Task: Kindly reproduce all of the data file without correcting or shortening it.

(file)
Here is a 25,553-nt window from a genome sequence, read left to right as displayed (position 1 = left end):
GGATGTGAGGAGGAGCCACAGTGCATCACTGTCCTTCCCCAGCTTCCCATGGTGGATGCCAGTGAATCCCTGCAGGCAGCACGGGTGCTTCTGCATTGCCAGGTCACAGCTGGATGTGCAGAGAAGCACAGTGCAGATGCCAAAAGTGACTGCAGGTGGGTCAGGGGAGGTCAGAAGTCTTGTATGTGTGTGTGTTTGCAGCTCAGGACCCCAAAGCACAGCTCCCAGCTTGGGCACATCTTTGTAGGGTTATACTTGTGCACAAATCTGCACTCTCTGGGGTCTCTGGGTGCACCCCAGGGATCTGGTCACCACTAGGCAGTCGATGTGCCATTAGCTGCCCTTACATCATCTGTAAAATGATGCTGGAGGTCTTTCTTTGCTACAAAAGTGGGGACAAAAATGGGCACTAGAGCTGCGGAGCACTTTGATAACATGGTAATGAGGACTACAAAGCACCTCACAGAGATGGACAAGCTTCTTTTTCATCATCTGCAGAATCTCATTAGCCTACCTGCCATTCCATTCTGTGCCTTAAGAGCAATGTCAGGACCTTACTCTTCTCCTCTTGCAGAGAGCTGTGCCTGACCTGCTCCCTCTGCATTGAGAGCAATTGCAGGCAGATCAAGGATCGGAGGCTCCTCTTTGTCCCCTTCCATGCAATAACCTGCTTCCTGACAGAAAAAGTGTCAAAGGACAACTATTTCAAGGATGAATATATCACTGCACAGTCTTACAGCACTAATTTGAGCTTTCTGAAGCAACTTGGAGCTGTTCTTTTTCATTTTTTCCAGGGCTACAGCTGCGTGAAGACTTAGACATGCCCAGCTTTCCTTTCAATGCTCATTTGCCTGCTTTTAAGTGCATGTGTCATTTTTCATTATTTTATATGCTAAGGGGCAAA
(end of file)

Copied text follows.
Here is a 25,553-nt window from a genome sequence, read left to right as displayed (position 1 = left end):
GGATGTGAGGAGGAGCCACAGTGCATCACTGTCCTTCCCCAGCTTCCCATGGTGGATGCCAGTGAATCCCTGCAGGCAGCACGGGTGCTTCTGCATTGCCAGGTCACAGCTGGATGTGCAGAGAAGCACAGTGCAGATGCCAAAAGTGACTGCAGGTGGGTCAGGGGAGGTCAGAAGTCTTGTATGTGTGTGTGTTTGCAGCTCAGGACCCCAAAGCACAGCTCCCAGCTTGGGCACATCTTTGTAGGGTTATACTTGTGCACAAATCTGCACTCTCTGGGGTCTCTGGGTGCACCCCAGGGATCTGGTCACCACTAGGCAGTCGATGTGCCATTAGCTGCCCTTACATCATCTGTAAAATGATGCTGGAGGTCTTTCTTTGCTACAAAAGTGGGGACAAAAATGGGCACTAGAGCTGCGGAGCACTTTGATAACATGGTAATGAGGACTACAAAGCACCTCACAGAGATGGACAAGCTTCTTTTTCATCATCTGCAGAATCTCATTAGCCTACCTGCCATTCCATTCTGTGCCTTAAGAGCAATGTCAGGACCTTACTCTTCTCCTCTTGCAGAGAGCTGTGCCTGACCTGCTCCCTCTGCATTGAGAGCAATTGCAGGCAGATCAAGGATCGGAGGCTCCTCTTTGTCCCCTTCCATGCAATAACCTGCTTCCTGACAGAAAAAGTGTCAAAGGACAACTATTTCAAGGATGAATATATCACTGCACAGTCTTACAGCACTAATTTGAGCTTTCTGAAGCAACTTGGAGCTGTTCTTTTTCATTTTTTCCAGGGCTACAGCTGCGTGAAGACTTAGACATGCCCAGCTTTCCTTTCAATGCTCATTTGCCTGCTTTTAAGTGCATGTGTCATTTTTCATTATTTTATATGCTAAGGGGCAAA